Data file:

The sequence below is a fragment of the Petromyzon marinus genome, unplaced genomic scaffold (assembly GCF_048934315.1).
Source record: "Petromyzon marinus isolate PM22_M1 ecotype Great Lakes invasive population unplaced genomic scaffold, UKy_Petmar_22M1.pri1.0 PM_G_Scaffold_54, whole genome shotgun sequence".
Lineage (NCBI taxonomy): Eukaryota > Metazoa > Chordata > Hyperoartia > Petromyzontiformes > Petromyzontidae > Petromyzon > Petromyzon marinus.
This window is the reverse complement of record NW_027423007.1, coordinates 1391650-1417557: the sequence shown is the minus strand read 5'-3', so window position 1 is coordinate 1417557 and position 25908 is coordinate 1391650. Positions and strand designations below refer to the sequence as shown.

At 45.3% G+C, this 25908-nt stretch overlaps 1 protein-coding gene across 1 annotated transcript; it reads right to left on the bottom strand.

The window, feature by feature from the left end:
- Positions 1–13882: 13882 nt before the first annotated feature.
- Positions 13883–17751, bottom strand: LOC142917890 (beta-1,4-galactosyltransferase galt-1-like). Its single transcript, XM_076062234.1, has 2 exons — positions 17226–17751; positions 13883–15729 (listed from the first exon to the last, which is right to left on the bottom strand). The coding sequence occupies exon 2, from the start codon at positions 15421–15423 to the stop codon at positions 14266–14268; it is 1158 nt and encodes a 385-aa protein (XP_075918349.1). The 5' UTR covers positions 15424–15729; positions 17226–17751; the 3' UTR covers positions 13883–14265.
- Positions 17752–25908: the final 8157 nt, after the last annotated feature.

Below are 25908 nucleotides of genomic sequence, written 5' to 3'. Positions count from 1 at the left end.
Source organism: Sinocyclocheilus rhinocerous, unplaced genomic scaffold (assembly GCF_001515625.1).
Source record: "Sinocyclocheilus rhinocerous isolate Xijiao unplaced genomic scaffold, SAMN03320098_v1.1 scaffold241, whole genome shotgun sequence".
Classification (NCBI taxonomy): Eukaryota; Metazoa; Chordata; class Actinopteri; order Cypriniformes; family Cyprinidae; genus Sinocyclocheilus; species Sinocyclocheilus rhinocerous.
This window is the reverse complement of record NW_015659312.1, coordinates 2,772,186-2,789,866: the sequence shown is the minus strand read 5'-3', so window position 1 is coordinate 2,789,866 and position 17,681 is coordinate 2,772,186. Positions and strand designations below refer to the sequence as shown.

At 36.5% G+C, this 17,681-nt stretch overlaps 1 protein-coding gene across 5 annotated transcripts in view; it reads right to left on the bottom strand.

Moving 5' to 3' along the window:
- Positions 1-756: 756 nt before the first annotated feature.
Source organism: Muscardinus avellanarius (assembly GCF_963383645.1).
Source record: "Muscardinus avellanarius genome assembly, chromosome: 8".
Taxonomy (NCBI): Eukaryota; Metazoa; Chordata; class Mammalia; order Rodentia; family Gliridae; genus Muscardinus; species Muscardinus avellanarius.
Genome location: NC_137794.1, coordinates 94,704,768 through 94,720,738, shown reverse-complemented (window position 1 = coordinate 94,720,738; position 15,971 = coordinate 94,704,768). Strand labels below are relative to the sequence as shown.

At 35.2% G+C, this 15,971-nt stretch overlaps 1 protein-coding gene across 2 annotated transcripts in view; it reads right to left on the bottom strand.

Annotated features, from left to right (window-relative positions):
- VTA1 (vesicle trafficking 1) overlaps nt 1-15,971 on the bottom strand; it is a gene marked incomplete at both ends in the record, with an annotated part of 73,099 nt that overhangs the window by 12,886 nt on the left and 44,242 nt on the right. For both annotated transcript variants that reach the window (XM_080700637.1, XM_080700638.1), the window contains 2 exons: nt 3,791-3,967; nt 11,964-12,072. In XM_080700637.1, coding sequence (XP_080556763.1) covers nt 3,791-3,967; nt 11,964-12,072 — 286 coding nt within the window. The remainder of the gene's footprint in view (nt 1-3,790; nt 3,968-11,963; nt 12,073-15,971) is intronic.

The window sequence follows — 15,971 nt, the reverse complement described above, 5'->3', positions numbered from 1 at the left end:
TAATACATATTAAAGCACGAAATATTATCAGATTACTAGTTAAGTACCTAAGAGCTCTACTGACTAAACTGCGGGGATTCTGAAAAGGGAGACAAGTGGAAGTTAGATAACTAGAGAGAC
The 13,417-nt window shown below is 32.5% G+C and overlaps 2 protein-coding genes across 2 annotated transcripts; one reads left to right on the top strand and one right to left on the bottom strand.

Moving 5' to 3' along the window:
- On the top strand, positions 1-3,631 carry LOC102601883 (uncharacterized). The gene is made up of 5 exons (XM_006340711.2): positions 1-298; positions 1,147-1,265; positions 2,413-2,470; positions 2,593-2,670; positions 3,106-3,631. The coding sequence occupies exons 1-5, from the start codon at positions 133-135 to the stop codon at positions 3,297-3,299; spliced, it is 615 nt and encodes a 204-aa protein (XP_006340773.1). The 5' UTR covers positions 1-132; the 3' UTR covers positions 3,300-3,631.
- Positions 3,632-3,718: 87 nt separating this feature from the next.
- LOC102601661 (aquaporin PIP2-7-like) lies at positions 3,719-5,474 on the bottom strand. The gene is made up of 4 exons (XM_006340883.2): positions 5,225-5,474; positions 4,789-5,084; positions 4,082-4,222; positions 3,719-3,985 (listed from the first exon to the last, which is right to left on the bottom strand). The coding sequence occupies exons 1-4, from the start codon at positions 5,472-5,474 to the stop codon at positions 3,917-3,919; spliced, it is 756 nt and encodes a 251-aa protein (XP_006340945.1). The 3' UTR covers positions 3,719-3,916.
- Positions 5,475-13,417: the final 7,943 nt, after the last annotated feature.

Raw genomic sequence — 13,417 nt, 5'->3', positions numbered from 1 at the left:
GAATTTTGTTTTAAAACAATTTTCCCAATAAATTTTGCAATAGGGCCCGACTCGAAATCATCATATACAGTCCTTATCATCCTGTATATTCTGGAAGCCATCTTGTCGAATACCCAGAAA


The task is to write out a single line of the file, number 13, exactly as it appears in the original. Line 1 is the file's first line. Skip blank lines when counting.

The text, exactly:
Classification (NCBI taxonomy): Eukaryota; Metazoa; Chordata; class Actinopteri; order Cypriniformes; family Cyprinidae; genus Sinocyclocheilus; species Sinocyclocheilus rhinocerous.